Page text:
In addition to social gaming, one of the fastest growing segments of the Internet is e-commerce.  After years of startup neglect or avoidance, a host of young companies are employing proven models and leveraging the social web to create $100MM+ businesses.   In a matter of only 18-24 months. The main reason for the rapid success is the wonderful combination of product/service scarcity with screaming deals.  These startups are delivering real value to consumers and building scalable revenues early in the life cycle.

Along with private luxury goods shopping site, Gilt Groupe, which was founded by two classmates of mine from HBS, there is no hotter e-commerce company right now than Chicago-based company, Groupon.  With Groupon just having raised $30MM Series B from Accel Partners, you will no doubt be seeing a slew of startups trying to emmulate their success by either extending the model to other categories or to other customer segments.  These companies are called “Fast Followers.”

Groupon takes the old Entertainment Coupon Books that your mom used to buy and brings it to the modern web.  Each day there is a “Deal of the Day” in a local city (massages, tickets to the opera, dining) for a screaming deal.  The trick is that the deal is “triggered” only once enough people buy in.  The notion is that this is supposed to create the incentive for you to want to share the deal with your friends and family, so everyone gets the deal.  It’s great for service providers because they can set the parameters for the offer and know how many they have sold in advance.  By combining the social web, virality, with hard-to-replicate deals, Groupon has created a compelling business model.

I decided to take a closer look at Groupon’s business.  While extremely impressed with what they have done in a short amount of time, I think there are a few things they, or a Fast Follower, could improve upon.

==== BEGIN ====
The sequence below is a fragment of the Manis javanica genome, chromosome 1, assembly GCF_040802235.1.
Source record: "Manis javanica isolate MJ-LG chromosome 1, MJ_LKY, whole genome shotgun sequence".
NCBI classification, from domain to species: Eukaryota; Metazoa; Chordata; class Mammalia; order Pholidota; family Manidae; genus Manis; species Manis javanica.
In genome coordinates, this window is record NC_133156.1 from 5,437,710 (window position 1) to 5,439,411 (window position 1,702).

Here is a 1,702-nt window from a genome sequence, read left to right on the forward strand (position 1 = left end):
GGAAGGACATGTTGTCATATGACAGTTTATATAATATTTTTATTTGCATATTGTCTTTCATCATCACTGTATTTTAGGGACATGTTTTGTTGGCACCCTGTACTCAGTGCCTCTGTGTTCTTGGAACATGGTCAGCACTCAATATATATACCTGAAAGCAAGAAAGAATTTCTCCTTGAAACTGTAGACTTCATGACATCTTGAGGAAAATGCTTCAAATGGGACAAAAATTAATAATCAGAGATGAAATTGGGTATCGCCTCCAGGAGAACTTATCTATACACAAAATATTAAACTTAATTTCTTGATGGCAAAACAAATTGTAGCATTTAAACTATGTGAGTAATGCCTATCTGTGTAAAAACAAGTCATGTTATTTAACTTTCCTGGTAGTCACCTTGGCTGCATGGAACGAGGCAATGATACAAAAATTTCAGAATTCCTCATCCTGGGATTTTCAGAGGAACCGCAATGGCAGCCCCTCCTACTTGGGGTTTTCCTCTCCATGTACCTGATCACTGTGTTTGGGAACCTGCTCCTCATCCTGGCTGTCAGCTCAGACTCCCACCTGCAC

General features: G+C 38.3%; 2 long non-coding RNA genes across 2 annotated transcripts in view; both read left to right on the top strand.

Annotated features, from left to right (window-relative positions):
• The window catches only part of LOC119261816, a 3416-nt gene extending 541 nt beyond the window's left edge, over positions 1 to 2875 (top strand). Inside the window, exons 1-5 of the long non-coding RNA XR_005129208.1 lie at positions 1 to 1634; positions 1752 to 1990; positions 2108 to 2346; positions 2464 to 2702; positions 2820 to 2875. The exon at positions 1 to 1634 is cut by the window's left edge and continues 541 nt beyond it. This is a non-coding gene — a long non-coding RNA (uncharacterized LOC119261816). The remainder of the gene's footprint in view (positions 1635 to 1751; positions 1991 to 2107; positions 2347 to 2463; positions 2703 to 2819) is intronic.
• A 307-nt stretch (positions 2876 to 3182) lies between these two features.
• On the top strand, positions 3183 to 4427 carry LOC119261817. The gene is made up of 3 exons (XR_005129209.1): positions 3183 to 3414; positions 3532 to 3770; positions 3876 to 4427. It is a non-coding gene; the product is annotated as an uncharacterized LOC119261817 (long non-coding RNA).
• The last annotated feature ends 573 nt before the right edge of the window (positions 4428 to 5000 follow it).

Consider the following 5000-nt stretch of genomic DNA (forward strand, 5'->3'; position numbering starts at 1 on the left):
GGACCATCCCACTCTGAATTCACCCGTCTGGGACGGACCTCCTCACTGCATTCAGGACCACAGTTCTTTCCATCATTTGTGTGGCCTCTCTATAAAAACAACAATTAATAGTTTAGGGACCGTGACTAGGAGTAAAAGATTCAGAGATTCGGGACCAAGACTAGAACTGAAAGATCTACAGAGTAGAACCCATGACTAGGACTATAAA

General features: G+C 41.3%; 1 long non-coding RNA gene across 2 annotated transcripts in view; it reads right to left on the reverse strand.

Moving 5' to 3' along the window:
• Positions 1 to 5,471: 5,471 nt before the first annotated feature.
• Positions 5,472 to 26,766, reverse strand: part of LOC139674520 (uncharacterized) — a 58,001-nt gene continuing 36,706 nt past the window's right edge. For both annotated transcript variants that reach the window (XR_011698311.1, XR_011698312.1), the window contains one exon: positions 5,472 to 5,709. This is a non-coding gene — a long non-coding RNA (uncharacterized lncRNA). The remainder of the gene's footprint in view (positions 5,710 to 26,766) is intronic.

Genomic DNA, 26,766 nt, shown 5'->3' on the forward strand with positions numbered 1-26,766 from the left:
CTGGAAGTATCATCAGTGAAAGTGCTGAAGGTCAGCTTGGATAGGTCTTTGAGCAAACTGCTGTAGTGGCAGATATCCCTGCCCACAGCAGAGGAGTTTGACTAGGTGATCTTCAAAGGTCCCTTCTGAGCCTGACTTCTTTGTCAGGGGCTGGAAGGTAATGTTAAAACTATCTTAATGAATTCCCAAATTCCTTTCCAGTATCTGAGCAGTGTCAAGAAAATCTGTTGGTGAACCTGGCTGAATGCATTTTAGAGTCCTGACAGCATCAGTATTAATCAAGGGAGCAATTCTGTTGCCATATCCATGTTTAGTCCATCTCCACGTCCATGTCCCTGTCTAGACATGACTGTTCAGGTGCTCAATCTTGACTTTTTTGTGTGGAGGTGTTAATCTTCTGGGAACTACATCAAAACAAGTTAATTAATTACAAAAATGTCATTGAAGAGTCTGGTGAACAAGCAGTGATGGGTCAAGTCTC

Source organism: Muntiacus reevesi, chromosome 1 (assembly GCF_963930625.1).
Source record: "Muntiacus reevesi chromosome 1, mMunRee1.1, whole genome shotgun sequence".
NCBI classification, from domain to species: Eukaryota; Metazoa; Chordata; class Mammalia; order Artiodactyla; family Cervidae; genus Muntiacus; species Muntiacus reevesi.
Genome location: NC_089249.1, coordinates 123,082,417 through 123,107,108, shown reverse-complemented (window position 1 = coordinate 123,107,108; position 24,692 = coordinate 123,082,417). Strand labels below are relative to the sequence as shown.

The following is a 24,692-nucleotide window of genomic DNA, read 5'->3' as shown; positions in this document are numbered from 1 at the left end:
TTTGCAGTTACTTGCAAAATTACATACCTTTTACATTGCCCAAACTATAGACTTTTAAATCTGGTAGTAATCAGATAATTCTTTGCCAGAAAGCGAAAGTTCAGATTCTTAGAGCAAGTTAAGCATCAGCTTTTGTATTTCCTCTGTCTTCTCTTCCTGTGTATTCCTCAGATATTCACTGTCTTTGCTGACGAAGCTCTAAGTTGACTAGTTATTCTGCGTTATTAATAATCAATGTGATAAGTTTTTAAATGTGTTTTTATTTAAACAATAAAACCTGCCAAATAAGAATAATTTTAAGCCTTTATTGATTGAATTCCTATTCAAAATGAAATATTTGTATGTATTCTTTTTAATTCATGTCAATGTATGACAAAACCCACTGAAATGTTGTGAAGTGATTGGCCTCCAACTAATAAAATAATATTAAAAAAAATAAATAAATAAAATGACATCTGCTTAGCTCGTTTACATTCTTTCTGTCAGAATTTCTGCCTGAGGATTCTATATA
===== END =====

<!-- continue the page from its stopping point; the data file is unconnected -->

First off, what are people buying?  Based on the number of consumers, 7 of the top 10 sales across 5 cities were medium-end dining deals.  It is interesting to note that this was consistent across all of the cities- no one location dominates the list.

But, “cheap eats” and less popular restaurants might have a harder time driving sales.  That, and more niche businesses (such as singing telegrams, piano fixers, dinner theater) do not seem to be generating interest.  Given limited company resources, these are not providers and offers I would spend much time on.  They may even have the potential of “cheapening” the brand.

Looking at gross revenue, you can see some interesting patterns and potentially where the large opportunities might be.  Groupon sold $250K worth of “Napa Valley Wine Train” tickets, which is amazing.  That, coupled with the #2 highest grossing offer, a hotel, suggest that high-end experiences and local “staycation” hotel deals could be a huge business driver.  It was interesting to find that while the top 10 sales by people were distributed fairly evenly across the cities, Boston drove 8 out of the top 10 highest sales by revenue.  There is something about Boston and the demographics that makes the Groupon model so attractive.  Hmmmmm….